3 Times You Shouldn't File a Claim Against Your Homeowners Policy

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  • You can't file a homeowners insurance claim for expected wear and tear.
  • You also shouldn't file a claim when its cost is equal to or lower than your deductible.
  • If you've recently filed other claims, tread lightly. 

The whole purpose of homeowners insurance is to protect you financially as a property owner. With insurance in place, you can sleep soundly knowing that if a weather event transpires and causes damage to your home, or if someone tries to break into your home and breaks things in the process, you'd likely have the cost covered by your homeowners policy.

But just because you have homeowners insurance doesn't mean you should file a claim against your policy every time something goes wrong. Here are a few situations where you're better off dealing with the bill yourself.

1. When it's wear and tear damage

Homeowners insurance is meant to cover property damage. It's not meant to cover expected, normal wear and tear that occurs in the course of owning a home. 

So, let's say your air conditioning system dies after 12 years. These systems are expected to break down after a period of time, so this is the sort of thing a homeowners insurance policy generally won't cover. And if your system is newer and it breaks down, chances are, the repairs would be covered  by a warranty on your system, not your homeowners insurance policy. 

2. When your cost is the same as your deductible or less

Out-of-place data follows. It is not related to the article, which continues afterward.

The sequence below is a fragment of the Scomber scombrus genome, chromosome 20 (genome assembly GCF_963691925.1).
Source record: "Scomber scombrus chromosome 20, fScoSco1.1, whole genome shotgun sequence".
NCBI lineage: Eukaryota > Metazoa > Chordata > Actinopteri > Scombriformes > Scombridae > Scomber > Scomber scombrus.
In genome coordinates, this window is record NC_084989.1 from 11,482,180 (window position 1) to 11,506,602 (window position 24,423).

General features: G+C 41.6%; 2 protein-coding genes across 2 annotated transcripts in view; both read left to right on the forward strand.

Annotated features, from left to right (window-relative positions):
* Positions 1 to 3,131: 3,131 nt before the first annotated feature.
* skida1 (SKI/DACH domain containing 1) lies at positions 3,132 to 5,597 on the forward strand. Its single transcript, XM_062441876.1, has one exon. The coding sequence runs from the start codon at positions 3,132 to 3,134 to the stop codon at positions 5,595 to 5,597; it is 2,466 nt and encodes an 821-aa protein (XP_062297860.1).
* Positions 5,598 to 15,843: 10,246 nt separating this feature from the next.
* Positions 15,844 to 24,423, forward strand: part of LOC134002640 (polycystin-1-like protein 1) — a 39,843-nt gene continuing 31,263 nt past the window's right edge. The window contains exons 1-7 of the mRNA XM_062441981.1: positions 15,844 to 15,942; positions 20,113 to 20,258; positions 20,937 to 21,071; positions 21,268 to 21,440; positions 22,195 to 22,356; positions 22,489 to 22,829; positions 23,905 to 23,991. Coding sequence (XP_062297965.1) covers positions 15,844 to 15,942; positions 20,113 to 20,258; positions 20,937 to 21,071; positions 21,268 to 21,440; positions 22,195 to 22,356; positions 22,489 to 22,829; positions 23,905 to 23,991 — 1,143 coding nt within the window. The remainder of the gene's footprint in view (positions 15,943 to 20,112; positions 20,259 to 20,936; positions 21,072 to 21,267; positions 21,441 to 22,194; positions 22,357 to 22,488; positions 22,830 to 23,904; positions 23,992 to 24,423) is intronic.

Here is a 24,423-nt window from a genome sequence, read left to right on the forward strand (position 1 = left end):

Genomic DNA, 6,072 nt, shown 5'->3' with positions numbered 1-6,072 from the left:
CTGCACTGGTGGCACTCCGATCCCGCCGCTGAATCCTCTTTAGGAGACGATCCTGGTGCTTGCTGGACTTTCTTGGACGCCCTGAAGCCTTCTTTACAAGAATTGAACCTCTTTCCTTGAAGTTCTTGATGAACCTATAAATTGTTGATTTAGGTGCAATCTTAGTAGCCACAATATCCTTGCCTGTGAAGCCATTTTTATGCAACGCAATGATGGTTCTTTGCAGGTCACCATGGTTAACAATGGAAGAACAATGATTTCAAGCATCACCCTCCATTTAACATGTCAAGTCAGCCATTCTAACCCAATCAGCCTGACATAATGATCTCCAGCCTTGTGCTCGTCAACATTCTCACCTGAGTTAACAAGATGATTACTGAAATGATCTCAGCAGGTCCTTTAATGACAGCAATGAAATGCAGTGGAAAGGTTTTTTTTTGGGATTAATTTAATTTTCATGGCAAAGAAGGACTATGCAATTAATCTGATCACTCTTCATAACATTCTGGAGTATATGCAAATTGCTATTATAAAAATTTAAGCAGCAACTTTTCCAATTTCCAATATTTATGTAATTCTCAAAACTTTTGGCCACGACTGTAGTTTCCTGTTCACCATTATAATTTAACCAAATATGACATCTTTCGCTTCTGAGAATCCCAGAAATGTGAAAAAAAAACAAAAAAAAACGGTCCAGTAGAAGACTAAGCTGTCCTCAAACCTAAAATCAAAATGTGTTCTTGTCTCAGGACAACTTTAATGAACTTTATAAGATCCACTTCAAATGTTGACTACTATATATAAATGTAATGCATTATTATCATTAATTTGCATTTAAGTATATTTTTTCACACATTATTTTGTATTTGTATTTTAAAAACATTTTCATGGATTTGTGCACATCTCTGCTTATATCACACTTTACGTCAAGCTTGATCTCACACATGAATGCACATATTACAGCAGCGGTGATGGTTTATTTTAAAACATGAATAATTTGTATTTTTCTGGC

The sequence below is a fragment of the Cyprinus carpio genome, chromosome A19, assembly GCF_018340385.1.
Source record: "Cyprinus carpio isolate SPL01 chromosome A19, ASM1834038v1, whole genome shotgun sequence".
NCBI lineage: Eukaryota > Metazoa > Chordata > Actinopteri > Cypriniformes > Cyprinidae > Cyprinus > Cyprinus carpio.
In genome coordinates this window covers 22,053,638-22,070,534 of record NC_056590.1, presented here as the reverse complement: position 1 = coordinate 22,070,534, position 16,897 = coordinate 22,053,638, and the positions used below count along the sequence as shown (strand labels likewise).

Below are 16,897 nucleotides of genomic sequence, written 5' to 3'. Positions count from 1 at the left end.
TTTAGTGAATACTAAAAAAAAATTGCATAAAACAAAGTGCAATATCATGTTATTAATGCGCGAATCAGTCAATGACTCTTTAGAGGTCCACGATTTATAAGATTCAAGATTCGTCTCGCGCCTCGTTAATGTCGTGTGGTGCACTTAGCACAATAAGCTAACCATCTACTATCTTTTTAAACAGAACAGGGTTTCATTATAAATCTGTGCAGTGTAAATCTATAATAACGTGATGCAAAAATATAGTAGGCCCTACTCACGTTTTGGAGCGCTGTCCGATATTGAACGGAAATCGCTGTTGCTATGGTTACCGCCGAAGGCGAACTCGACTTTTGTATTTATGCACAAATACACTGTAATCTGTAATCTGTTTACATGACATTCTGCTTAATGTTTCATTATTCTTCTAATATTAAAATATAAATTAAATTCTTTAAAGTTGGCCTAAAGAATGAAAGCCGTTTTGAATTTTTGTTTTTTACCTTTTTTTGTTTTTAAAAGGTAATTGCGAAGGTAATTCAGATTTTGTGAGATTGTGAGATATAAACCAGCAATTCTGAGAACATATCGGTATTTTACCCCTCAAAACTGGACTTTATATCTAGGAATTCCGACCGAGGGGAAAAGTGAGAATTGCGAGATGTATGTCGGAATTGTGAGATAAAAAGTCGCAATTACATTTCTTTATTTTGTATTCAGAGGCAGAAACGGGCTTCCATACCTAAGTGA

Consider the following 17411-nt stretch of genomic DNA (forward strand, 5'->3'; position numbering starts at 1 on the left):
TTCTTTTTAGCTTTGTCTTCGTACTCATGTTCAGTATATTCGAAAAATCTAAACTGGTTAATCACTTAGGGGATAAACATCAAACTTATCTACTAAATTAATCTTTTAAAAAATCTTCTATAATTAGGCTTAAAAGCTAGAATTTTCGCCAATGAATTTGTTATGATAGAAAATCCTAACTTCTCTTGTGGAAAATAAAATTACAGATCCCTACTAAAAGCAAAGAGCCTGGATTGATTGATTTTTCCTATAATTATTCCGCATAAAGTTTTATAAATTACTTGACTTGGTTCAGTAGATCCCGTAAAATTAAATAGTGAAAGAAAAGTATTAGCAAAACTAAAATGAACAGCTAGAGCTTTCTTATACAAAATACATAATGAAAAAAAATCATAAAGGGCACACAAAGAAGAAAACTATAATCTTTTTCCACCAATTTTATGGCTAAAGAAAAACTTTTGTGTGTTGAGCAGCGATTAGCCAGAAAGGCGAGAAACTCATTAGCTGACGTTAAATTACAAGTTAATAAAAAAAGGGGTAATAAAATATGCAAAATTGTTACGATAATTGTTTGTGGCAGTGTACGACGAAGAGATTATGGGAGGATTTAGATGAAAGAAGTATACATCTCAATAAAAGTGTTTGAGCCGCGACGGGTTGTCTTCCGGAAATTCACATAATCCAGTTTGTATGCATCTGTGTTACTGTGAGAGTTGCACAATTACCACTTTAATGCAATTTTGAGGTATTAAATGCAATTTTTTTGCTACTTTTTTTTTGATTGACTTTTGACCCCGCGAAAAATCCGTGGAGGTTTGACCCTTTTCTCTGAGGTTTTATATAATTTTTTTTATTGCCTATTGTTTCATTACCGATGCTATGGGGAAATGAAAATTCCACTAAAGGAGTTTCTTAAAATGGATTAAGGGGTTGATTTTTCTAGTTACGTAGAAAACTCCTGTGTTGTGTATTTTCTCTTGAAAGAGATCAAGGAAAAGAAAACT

As is the case with auto insurance, homeowners insurance policies come with a deductible you generally need to meet on a per-claim basis. So if the cost of the damage to your home is the equivalent of your deductible or less, then it makes no sense to file a homeowners insurance claim.

Let's say your policy has a $750 deductible and you're looking at a repair bill of $625 for recent damage. There's zero sense in filing a claim for that work because there won't be anything for your insurer to pay. Even if you're looking at a $750 bill, filing a claim does nothing for you.

3. When your premiums have recently risen because you've filed other claims

The more claims you file against your homeowners insurance policy, the more you can expect your premium costs to rise. So if you're looking at filing a claim that's going to result in a minimal payout, then you may just want to cover the entire cost yourself.

As an example, let's say you incur $800 in property damage in the course of a covered event and have a $750 deductible. Sure, you could file a claim against your homeowners policy and receive a $50 check. But is that worth doing if it might raise your premium costs by more than $50 the coming year?

It's a good thing to have homeowners insurance so you're protected when your home sustains damage. But it's also a good thing to file claims against that policy judiciously, since you don't want to drive your costs up. Progressive says the average cost of homeowners insurance is $999 to $1,655 a year, and that's a difficult enough expense for the typical homeowner to absorb. So it's best to do what you can to avoid raising your homeowners insurance costs even more. 

Our picks for best homeowners insurance companies

There are many homeowners insurance companies to choose from. We’ve researched dozens of options and short-listed our favorites here. Looking for a green build discount or easy bundle policies? Want an easy-to-use interface? Read our free expert review and get a quote today.

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